... sweethearts or strangers, where do we go from here, I'll leave it up to you...
Ahhhh... ! The lyrics of that sweet old country ballad from the 1930's came drifting back on Memory's Tide as I started to write this story ... hence the title.
June Richardson wrapped her arm protectively around her daughter's shoulders. They stood watching a lone rider riding away from the wagon train. A few minutes later, he was just a small speck on the distant purple horizon.
"Mommie, do you think he'll ever come back?"
"I don't know, Honey," her mother replied honestly.
"Will we ever see him again?"
"Maybe someday," the mother replied, scolding herself inwardly for shading the truth.
How can I tell her that Emmett Lacey is a tumbleweed? Sarah misses him now, but in a week or two she'll no doubt forget all about him, June thought, trying to give herself some justification for the half-truth she had just told her daughter.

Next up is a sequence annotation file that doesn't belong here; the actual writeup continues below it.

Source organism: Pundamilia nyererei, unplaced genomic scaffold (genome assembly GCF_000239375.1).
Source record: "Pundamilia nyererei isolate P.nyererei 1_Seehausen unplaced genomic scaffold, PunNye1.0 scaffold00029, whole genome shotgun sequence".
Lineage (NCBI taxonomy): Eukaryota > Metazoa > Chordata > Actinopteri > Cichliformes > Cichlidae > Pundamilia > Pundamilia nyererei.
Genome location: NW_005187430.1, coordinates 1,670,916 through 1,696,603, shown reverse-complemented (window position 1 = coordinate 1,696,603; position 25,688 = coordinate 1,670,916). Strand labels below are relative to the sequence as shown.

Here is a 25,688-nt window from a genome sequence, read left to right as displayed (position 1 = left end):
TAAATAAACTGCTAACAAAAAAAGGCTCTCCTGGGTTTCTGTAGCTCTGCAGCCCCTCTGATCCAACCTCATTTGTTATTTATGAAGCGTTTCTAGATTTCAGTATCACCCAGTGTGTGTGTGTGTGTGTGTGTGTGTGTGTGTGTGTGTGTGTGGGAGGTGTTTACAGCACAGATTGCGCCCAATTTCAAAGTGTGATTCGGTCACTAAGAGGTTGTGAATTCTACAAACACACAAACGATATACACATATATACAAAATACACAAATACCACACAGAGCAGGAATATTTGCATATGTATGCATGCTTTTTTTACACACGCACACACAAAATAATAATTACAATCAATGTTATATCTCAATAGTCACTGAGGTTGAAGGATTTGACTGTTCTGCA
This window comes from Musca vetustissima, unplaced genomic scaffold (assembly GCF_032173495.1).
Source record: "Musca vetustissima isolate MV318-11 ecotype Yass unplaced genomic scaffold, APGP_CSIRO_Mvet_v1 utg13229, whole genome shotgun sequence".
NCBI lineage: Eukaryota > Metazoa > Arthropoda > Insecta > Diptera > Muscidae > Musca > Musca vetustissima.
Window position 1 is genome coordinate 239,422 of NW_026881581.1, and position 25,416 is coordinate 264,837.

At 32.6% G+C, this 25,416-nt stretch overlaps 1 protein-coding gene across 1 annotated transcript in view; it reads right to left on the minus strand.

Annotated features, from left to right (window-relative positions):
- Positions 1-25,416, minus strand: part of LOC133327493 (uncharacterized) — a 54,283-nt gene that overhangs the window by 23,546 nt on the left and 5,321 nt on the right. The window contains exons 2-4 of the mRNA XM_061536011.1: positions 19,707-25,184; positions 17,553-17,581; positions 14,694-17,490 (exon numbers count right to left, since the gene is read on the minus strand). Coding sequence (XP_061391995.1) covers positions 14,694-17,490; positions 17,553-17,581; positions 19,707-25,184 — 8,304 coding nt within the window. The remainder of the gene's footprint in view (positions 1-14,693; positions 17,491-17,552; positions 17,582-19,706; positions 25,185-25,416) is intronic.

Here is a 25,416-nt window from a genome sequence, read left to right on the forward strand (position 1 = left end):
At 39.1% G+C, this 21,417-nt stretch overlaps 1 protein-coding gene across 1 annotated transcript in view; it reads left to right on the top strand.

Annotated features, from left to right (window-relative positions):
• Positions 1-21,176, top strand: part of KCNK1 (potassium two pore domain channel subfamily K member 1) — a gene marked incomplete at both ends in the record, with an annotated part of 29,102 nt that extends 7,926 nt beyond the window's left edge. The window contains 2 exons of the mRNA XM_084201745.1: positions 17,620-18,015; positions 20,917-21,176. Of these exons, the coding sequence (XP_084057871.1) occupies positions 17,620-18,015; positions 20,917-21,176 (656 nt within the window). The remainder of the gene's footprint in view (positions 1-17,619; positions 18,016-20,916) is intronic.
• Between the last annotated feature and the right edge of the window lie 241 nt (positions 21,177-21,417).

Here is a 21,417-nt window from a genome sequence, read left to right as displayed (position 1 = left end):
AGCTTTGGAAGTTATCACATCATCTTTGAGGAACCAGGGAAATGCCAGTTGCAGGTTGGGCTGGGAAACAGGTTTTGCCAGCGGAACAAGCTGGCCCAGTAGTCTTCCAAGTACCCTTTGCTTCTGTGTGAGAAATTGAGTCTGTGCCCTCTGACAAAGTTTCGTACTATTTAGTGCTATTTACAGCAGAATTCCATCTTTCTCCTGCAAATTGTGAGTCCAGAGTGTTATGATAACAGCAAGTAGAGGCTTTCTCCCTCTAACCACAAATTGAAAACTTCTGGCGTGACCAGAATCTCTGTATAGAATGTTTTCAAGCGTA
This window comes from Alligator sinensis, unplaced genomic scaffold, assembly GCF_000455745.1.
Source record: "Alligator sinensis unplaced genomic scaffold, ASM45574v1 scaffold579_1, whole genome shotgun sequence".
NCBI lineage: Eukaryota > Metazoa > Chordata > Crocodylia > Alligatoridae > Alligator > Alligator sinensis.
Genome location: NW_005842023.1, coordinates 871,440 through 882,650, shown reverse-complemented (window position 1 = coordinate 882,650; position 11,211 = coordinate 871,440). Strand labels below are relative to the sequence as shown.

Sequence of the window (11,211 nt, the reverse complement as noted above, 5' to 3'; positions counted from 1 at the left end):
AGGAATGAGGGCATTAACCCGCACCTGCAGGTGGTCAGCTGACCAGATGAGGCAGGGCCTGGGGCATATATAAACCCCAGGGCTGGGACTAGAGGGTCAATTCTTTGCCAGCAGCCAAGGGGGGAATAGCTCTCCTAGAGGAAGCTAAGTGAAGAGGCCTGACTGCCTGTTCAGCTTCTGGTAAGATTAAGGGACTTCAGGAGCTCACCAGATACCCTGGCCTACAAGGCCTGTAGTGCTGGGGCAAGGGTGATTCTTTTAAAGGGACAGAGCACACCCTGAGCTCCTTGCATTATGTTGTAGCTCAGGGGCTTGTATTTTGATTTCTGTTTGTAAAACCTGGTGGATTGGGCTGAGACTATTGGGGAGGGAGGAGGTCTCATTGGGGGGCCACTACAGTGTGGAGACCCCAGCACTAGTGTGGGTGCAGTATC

The Richardson family located on the outskirts of the Barbary Coast section of early San Francisco, where they put down roots. Later, even after the death of her husband, Jack, June Richardson had remained undaunted, somehow managing to keep her little family together.
Twelve years later, still a widow—she, Jimmy, and Sarah, had survived. Jimmy grew up and married a girl he had met, a sweet gentle girl named Faye. June had felt gratified when Faye had graciously insisted that both she and Sarah should come to live with them. Fate makes a way, she often thought.
Then in a matter of a week, things changed... , definitely for the better.
A man she had met, and had admired during the time she and Jack were making their way across the prairie in Jeb Baxter's wagon train, had appeared at her front door.
Although June Richardson had loved her late husband Jack very much, when Frank Hardin had taken her for a buggy ride and proposed marriage, she had immediately felt it was the right thing to do. She had gladly accepted his offer of marriage.
My new man sure is a fast worker, she thought, smiling in admiration. However, I guess I can forgive him for being in such a hurry. He has been in love with me ever since we first met on that wagon train.